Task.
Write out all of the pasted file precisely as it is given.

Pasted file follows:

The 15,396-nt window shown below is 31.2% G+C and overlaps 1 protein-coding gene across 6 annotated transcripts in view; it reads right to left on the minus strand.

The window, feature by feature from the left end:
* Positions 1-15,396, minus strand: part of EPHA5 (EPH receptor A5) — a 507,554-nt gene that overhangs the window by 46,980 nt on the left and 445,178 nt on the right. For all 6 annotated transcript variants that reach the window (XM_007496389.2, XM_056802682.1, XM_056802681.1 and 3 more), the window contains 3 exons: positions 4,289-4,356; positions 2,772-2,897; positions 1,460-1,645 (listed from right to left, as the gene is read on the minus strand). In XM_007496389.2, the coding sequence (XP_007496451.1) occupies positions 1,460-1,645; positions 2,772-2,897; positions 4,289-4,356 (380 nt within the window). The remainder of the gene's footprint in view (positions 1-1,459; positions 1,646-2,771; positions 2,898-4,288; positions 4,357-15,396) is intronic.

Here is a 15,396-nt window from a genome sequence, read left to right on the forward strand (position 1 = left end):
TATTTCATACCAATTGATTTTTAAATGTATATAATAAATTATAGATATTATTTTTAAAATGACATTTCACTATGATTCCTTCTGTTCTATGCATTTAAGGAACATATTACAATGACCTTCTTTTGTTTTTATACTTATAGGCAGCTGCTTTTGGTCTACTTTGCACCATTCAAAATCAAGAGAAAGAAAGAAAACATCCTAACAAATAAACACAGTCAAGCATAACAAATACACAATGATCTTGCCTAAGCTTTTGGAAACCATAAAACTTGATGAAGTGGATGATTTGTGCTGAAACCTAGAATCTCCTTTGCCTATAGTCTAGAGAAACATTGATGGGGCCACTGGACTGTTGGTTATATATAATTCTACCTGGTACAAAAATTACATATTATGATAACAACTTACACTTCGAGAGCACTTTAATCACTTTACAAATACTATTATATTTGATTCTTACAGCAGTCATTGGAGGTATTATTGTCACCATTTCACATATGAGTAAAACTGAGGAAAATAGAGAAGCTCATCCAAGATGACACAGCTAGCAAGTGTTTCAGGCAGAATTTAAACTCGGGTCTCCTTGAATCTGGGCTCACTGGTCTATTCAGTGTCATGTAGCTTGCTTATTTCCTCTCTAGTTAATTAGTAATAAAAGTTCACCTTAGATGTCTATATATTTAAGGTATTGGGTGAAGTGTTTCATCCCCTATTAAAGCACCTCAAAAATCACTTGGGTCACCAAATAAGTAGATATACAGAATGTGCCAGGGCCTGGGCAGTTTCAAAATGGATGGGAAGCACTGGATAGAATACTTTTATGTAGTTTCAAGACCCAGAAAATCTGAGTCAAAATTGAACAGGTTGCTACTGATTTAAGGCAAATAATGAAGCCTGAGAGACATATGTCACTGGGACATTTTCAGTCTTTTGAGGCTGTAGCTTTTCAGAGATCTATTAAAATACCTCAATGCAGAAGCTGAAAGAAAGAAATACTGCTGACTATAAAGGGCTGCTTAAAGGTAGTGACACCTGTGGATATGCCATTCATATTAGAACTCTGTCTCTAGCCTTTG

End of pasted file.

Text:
The 15,396-nt window shown below is 31.2% G+C and overlaps 1 protein-coding gene across 6 annotated transcripts in view; it reads right to left on the minus strand.

The window, feature by feature from the left end:
* Positions 1-15,396, minus strand: part of EPHA5 (EPH receptor A5) — a 507,554-nt gene that overhangs the window by 46,980 nt on the left and 445,178 nt on the right. For all 6 annotated transcript variants that reach the window (XM_007496389.2, XM_056802682.1, XM_056802681.1 and 3 more), the window contains 3 exons: positions 4,289-4,356; positions 2,772-2,897; positions 1,460-1,645 (listed from right to left, as the gene is read on the minus strand). In XM_007496389.2, the coding sequence (XP_007496451.1) occupies positions 1,460-1,645; positions 2,772-2,897; positions 4,289-4,356 (380 nt within the window). The remainder of the gene's footprint in view (positions 1-1,459; positions 1,646-2,771; positions 2,898-4,288; positions 4,357-15,396) is intronic.

Here is a 15,396-nt window from a genome sequence, read left to right on the forward strand (position 1 = left end):
TATTTCATACCAATTGATTTTTAAATGTATATAATAAATTATAGATATTATTTTTAAAATGACATTTCACTATGATTCCTTCTGTTCTATGCATTTAAGGAACATATTACAATGACCTTCTTTTGTTTTTATACTTATAGGCAGCTGCTTTTGGTCTACTTTGCACCATTCAAAATCAAGAGAAAGAAAGAAAACATCCTAACAAATAAACACAGTCAAGCATAACAAATACACAATGATCTTGCCTAAGCTTTTGGAAACCATAAAACTTGATGAAGTGGATGATTTGTGCTGAAACCTAGAATCTCCTTTGCCTATAGTCTAGAGAAACATTGATGGGGCCACTGGACTGTTGGTTATATATAATTCTACCTGGTACAAAAATTACATATTATGATAACAACTTACACTTCGAGAGCACTTTAATCACTTTACAAATACTATTATATTTGATTCTTACAGCAGTCATTGGAGGTATTATTGTCACCATTTCACATATGAGTAAAACTGAGGAAAATAGAGAAGCTCATCCAAGATGACACAGCTAGCAAGTGTTTCAGGCAGAATTTAAACTCGGGTCTCCTTGAATCTGGGCTCACTGGTCTATTCAGTGTCATGTAGCTTGCTTATTTCCTCTCTAGTTAATTAGTAATAAAAGTTCACCTTAGATGTCTATATATTTAAGGTATTGGGTGAAGTGTTTCATCCCCTATTAAAGCACCTCAAAAATCACTTGGGTCACCAAATAAGTAGATATACAGAATGTGCCAGGGCCTGGGCAGTTTCAAAATGGATGGGAAGCACTGGATAGAATACTTTTATGTAGTTTCAAGACCCAGAAAATCTGAGTCAAAATTGAACAGGTTGCTACTGATTTAAGGCAAATAATGAAGCCTGAGAGACATATGTCACTGGGACATTTTCAGTCTTTTGAGGCTGTAGCTTTTCAGAGATCTATTAAAATACCTCAATGCAGAAGCTGAAAGAAAGAAATACTGCTGACTATAAAGGGCTGCTTAAAGGTAGTGACACCTGTGGATATGCCATTCATATTAGAACTCTGTCTCTAGCCTTTG